How To Build a Bookshelf From a Pallet

John loves reading. I think it's a great habit, and I definitely want to foster his passion for books. As a toddler though, he's a very "intense" reader, and the books often take a beating.  The cardboard books tend to last a lot longer than books with pages.  And as much as I loved Maisy Grows a Garden, those pop out cardboard figures didn't even last one session of John reading it by himself (we still love reading it, even without them).  We needed a place to keep some of these more delicate books, yet also keep them accessible for our nightly story time.  His room was long overdue for a bookcase of some sort. I love building stuff myself, so I had in mind to build a full blown bookshelf.  We didn't really have that many books yet, but I definitely wanted something that blended style, with craft and utility- and thus the pallet bookshelf.

Materials Needed:

  • 1 pallet (Home Depot by me was allowed to give one free pallet to each customer.  Each pallet can make two bookshelves.)
  • Can of wood stain - I went really dark
  • Sandpaper, 60 and 110 grit
  • 2.5 inch dry wall screws
  • Anchors (if you can't find a stud)

Tools Needed:

  • Saw
  • Sanding block, or powered sander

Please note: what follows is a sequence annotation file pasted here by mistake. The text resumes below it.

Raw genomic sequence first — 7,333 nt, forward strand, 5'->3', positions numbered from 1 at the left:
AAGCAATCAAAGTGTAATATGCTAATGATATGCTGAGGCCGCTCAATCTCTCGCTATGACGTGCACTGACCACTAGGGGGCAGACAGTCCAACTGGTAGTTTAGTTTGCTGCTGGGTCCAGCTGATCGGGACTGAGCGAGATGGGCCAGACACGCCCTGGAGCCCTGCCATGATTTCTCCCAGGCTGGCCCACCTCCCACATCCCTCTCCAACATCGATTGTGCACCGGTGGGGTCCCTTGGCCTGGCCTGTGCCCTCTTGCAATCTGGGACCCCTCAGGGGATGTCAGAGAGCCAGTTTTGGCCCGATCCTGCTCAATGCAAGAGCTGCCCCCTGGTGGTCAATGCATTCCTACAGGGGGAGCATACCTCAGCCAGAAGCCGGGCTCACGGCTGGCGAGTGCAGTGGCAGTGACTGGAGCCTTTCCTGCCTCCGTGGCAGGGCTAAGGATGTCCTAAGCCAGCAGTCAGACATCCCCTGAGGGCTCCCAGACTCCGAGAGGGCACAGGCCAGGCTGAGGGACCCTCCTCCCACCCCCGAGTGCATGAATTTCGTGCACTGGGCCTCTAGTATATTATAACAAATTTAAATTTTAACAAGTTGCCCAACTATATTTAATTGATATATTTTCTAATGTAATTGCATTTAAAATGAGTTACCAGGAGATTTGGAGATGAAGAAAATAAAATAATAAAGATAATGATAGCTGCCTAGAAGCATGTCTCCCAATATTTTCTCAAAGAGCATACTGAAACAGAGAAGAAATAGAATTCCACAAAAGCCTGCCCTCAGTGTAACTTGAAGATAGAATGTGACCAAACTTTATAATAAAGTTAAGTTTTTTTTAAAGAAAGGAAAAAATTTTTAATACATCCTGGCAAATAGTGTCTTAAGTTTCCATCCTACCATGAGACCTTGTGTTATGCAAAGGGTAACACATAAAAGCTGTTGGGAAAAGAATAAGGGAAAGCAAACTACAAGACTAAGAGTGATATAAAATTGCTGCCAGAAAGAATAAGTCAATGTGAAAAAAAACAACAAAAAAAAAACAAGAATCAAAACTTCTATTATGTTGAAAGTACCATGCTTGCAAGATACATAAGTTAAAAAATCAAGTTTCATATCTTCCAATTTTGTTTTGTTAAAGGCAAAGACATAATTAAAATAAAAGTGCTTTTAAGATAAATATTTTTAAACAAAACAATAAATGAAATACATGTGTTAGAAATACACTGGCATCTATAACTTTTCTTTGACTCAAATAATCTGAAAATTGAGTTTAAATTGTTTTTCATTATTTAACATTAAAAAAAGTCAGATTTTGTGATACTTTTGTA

• Brush (or something to apply the stain)
  • Level
  • Power drill


1. Cut your pallet "short ways" right where John is pointing in this picture:  

The detached piece should look like this:

2. Pry off one of the boards from the larger piece, but don't attach it to the smaller piece yet.  This new piece will serve as one of the book holders (depending on the pallet that you get, you may or may not need to do this), but I want to sand it first.  It's easier to sand when not attached to anything.

3. Sand the single plank and smaller piece of the pallet.  I wanted to sand it enough to remove the discoloration and ink, but also wanted to maintain some of the "roughness" of the wood.  I decided to first use 60 grit, and follow it up with 110 grit.

4. Stain the pallet.  I'm still getting the hang of the proper way to ultimately treat wood in a way that I like.  I absolutely hate using paint thinner to clean brushes.  I feel like you can never get all the stain or polyurethane off the brush.  I'd rather just use a new brush every time.  As a result, I wanted to do a one-coat stain so I'd only use one brush.  I laid it on thick!  Probably a little too thick because it took forever to dry.

5. Reusing some of the nails I pried out of the pallet, attach the loose board to the front of the bookshelf.

6. Using a level and the drywall screws (and optionally anchors), mount the bookshelf to the wall in the desired location.  I hung it about 5 feet off the floor so it would be out of reach from John, and thus a good place to store the books with paper pages.

7. Fill it with your favorite books.  This is a good step for a helper.